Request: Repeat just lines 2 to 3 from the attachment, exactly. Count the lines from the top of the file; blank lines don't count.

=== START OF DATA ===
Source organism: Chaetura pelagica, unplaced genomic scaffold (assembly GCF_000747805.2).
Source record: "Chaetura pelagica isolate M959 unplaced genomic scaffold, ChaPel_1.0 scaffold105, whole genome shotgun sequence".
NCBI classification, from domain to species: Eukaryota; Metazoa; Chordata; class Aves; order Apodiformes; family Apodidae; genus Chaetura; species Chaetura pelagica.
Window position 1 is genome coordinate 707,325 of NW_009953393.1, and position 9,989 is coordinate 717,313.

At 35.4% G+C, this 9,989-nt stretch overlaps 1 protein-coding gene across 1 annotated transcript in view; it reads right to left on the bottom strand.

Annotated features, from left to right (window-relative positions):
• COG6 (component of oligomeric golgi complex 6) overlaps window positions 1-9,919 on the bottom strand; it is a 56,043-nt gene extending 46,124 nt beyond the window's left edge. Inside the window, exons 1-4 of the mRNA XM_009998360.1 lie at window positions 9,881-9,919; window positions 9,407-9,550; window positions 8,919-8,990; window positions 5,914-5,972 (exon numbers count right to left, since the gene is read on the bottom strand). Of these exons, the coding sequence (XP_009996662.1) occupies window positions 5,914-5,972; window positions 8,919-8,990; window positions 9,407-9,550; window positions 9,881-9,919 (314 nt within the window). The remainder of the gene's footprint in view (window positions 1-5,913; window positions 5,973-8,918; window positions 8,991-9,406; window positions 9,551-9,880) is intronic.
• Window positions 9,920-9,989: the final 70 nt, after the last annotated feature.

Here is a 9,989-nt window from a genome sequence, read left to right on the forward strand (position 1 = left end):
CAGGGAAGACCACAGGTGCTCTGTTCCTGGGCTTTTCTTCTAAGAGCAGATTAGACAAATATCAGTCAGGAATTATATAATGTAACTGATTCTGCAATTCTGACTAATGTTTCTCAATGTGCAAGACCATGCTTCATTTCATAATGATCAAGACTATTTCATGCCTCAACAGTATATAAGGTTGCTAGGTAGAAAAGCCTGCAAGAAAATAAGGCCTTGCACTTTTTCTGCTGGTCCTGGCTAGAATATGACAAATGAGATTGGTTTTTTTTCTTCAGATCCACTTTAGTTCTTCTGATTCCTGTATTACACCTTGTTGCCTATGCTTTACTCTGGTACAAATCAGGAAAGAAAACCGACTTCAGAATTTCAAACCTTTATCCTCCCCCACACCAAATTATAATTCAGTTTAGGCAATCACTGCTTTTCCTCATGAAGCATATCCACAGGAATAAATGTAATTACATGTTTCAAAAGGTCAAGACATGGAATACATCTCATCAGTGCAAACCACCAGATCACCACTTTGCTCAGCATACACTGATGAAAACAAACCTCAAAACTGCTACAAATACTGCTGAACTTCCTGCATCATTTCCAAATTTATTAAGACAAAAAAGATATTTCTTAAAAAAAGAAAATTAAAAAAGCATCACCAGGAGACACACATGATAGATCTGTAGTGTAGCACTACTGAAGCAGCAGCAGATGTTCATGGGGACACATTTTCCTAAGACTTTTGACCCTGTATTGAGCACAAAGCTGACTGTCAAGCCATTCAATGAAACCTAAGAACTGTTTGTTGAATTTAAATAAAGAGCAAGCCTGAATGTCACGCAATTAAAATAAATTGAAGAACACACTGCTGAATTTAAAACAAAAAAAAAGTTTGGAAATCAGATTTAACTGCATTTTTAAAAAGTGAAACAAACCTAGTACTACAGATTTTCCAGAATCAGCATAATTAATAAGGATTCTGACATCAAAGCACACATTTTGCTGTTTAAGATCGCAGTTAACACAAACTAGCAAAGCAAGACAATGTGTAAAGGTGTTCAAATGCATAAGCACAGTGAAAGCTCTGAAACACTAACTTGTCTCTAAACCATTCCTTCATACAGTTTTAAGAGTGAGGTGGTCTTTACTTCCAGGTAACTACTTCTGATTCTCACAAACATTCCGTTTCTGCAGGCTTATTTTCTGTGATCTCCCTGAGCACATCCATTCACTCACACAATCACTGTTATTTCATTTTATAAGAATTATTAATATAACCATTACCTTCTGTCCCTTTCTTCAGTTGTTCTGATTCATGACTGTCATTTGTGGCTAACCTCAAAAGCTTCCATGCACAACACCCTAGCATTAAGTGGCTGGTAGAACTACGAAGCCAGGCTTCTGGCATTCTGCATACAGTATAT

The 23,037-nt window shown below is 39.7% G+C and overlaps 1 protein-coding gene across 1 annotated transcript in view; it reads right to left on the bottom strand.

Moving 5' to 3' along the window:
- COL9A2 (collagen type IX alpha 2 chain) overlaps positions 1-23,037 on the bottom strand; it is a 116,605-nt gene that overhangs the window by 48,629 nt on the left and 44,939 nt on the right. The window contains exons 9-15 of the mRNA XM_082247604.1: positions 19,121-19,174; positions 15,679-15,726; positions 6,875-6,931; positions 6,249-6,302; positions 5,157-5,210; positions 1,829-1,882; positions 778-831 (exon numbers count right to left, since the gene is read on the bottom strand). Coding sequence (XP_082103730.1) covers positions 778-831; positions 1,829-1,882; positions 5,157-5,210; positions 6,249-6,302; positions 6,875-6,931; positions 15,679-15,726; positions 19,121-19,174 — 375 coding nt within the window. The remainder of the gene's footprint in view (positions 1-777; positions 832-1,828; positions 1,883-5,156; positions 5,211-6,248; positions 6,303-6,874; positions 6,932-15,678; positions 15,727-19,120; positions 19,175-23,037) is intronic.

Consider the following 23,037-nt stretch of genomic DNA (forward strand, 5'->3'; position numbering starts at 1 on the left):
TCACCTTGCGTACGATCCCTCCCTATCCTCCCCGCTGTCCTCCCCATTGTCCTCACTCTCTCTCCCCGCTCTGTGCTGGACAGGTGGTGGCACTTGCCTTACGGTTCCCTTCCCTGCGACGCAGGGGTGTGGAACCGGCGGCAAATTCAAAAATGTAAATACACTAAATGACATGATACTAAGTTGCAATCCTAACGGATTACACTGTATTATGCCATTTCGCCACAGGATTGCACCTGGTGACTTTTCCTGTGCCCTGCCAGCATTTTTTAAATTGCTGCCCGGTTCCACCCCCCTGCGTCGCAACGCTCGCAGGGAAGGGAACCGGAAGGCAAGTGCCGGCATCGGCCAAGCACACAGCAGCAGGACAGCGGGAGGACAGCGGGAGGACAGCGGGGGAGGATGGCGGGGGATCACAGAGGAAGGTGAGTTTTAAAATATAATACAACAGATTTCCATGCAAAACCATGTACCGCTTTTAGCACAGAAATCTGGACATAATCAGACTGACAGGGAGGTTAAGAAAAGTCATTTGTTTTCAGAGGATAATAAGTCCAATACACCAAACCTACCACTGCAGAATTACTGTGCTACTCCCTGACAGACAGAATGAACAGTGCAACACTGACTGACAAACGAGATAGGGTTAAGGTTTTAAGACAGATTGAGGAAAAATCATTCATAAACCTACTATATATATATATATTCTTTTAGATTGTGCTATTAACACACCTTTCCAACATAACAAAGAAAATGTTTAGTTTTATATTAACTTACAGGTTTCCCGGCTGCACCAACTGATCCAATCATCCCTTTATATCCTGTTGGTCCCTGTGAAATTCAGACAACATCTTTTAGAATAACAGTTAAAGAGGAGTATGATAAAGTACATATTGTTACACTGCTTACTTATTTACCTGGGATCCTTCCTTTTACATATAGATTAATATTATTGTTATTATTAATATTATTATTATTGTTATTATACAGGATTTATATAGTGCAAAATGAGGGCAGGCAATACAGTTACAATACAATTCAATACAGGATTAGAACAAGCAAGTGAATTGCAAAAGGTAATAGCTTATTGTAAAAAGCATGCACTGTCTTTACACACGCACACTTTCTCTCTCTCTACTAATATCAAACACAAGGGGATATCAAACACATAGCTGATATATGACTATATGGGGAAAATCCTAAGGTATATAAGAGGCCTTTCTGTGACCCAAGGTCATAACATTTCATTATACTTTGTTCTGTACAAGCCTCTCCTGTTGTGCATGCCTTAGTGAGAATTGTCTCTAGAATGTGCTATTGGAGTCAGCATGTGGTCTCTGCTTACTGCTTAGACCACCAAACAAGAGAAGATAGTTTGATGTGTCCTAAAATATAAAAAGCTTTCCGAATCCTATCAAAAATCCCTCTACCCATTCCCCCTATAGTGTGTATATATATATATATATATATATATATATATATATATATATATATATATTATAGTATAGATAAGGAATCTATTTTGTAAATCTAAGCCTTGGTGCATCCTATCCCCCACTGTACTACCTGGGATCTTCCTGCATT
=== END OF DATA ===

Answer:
Source record: "Chaetura pelagica isolate M959 unplaced genomic scaffold, ChaPel_1.0 scaffold105, whole genome shotgun sequence".
NCBI classification, from domain to species: Eukaryota; Metazoa; Chordata; class Aves; order Apodiformes; family Apodidae; genus Chaetura; species Chaetura pelagica.